Eric Bischoff can only sing praises of WWE's business model; however, the notes aren't as sweet when it comes to the creative team.
Bischoff spearheaded World Championship Wrestling for well over a year of ratings supremacy against WWE (then known as WWF). The booker, television executive and wrestling personality had his longest stint with WWE between 2002 and 2007. Speaking with CBS Sports, Bischoff praised WWE's production value and business savvy while noting how much the stock price has jumped in the last year, but he argues its creative process is limiting greater potential growth.
"It would be story structure. It would be taking a more pragmatic approach to story structure. Actually, discipline would be a better word than pragmatic. It would be first recognizing that a good story has to have structure. It would be no different than shooting a movie that doesn't have a script blocked out and not really knowing what the end of the movie is. You couldn't be in the movie business that way. You couldn't produce television shows that way. You can't even write a book that way. I think with WWE because of the sheer volume of products that they produce globally every week, it only creates a more significant need for a more disciplined and well-thought-out story structure.
"That's part of the flaw with WWE creative, at least in my opinion, is that there's such a sameness to everything. OK, one show is red and one show is blue, and there's different names on the roster, but the look and feel, the story-telling technique, or lack thereof, everything feels so familiar and has felt so familiar for so long. I think it would need to be de-sanitized. The WWE is such a perfectly executed live production that it doesn't even feel live anymore. It feels like you're watching a feature film. I think with wrestling because of what it is, an arena-based event, you want the viewers at home to feel like their part of that event. Sometimes overproducing that show can take that away from the home viewer."
Check out the full interview with Eric Bischoff below.
Recent years have seen the rise of WWE's first true competitor since the WCW days, All Elite Wrestling. Bischoff has made a handful of appearances in AEW, most recently in May 2021. But his relationship with AEW owner Tony Khan appears to have deteriorated after Khan stated former WCW owner Ted Turner didn't possess 1% of his own wrestling knowledge, and if Turner did, WCW would still be on the air.
On his "83 Weeks With Eric Bischoff" podcast, Bischoff called Khan's comments "uninformed" and "ignorant."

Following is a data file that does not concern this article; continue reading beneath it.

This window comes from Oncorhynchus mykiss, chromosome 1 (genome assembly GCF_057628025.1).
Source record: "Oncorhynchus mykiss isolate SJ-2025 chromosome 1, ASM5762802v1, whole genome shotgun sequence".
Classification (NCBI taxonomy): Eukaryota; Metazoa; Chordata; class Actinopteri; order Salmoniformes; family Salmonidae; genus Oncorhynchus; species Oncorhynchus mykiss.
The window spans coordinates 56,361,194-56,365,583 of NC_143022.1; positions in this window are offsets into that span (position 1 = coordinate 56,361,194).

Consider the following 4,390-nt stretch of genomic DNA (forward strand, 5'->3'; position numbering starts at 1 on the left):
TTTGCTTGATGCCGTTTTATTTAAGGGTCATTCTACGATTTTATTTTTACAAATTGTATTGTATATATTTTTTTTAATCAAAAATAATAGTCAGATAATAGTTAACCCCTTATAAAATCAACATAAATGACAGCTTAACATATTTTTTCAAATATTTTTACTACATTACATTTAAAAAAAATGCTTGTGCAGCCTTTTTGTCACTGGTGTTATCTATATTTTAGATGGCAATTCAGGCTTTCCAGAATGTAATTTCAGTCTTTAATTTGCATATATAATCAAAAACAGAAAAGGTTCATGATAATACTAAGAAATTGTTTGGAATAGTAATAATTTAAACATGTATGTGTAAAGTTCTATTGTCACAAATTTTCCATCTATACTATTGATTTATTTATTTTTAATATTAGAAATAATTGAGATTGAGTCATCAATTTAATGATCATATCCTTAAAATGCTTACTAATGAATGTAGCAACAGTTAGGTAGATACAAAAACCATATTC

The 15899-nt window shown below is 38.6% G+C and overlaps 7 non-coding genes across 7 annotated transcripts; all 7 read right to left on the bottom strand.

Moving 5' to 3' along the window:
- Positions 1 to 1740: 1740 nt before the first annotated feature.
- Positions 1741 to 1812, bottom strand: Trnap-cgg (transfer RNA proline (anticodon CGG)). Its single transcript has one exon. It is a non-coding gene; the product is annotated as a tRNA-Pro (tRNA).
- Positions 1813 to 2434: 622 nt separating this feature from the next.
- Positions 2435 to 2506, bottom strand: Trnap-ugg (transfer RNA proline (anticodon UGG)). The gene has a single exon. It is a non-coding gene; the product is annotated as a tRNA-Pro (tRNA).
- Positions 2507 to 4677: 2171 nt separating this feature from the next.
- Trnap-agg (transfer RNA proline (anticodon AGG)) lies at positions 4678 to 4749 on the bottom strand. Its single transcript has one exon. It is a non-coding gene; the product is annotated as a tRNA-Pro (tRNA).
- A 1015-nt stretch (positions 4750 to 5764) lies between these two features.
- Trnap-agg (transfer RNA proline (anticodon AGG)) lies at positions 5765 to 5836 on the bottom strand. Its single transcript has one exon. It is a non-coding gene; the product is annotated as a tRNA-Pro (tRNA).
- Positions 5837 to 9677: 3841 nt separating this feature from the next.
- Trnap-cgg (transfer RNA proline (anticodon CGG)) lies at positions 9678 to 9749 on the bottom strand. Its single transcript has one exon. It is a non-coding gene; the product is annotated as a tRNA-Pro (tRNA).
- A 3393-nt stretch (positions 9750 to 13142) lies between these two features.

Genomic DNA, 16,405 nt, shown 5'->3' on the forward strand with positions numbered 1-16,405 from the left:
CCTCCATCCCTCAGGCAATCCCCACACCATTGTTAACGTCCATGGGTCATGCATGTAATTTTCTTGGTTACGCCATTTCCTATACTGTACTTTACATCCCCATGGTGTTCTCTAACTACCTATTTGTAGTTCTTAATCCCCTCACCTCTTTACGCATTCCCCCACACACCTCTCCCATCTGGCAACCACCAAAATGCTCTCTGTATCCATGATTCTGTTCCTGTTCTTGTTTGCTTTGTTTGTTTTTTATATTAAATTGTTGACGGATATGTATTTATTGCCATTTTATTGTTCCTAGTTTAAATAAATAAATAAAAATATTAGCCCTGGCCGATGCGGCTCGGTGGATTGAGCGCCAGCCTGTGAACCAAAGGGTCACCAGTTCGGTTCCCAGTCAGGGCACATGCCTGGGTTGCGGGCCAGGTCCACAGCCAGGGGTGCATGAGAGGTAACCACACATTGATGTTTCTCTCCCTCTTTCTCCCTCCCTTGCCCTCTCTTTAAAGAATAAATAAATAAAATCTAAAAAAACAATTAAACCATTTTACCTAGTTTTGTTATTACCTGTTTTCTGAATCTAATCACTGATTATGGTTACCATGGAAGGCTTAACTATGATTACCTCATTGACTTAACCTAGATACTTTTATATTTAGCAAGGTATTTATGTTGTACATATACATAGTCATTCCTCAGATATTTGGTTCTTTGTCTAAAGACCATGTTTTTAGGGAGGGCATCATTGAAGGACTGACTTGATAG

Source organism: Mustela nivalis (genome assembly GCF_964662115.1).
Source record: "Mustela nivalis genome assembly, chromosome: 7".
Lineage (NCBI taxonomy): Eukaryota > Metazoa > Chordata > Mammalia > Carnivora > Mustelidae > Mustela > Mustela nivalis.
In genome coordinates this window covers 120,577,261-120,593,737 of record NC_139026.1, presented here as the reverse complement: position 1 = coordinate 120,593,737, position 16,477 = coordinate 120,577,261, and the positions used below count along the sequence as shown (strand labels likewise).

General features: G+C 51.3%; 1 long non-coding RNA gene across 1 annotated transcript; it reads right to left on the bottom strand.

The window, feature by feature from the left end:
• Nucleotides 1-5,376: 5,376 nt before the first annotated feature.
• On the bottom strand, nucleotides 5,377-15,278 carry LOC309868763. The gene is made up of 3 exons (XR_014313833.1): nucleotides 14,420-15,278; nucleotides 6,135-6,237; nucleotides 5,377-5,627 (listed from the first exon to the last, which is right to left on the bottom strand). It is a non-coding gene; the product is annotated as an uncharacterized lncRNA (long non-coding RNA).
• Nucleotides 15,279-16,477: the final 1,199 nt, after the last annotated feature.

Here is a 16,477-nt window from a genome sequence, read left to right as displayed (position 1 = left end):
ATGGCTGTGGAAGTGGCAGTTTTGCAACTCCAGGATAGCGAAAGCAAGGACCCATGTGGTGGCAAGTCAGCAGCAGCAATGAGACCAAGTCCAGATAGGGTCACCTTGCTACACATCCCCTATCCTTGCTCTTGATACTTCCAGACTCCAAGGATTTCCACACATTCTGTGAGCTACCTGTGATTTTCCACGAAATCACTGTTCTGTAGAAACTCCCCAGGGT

"We were friendly and cordial. Mutual respect there. All that good stuff. It wasn't until recently, I was asked a question and I responded and it caused, I'm guessing, hard feelings from Tony," Bischoff said. "I tried to call Tony and he didn't call me back. Someone told me, who Tony was complaining to, about how upset he was about the things that I said. He said, 'Hey, why don't you give Tony a call?' I said, 'Sure! I'm not mad at Tony.'
"I don't carry grudges. It doesn't change the way I feel about Tony, I just had to express my opinion and react to something Tony actually said that involved me and I took as being disrespectful of my accomplishments and even more disrespectful, and quite frankly, ignorant, with relation to the comment he made about Ted Turner. That's what I reacted to. But I wasn't angry with Tony. When my friend said to give him a call, I thought, 'alright, I'll give him a call.' I left a message and I haven't heard back so, evidently, he's a little pissed off. But that's OK."
Bischoff and Fusient Media had expressed an intent to purchase WCW, which was facing financial woes, just prior to its collapse in 2001. The group ultimately was not able to raise funds quickly enough to purchase the company before Vince McMahon and WWE swooped in to make the purchase in a move that gave WWE decades of control over the professional wrestling landscape.
According to Bischoff, the plans were in place for most of WCW's top stars to remain had his group been able to make the purchase in 2001.
"Hulk Hogan would have been involved. Bill Goldberg likely would have been involved. Sting, a lot of the top names that you were already familiar with at WCW," Bischoff said. "Not all of them, by the way, but most of them would have likely been involved. There is another group within that list that would have most likely have been involved. But to be honest, we didn't really have much of a chance to formulate a creative strategy during the period of time that we were trying to acquire WCW. Most of our energy was focused on raising $67 million, which was the price tag at the time."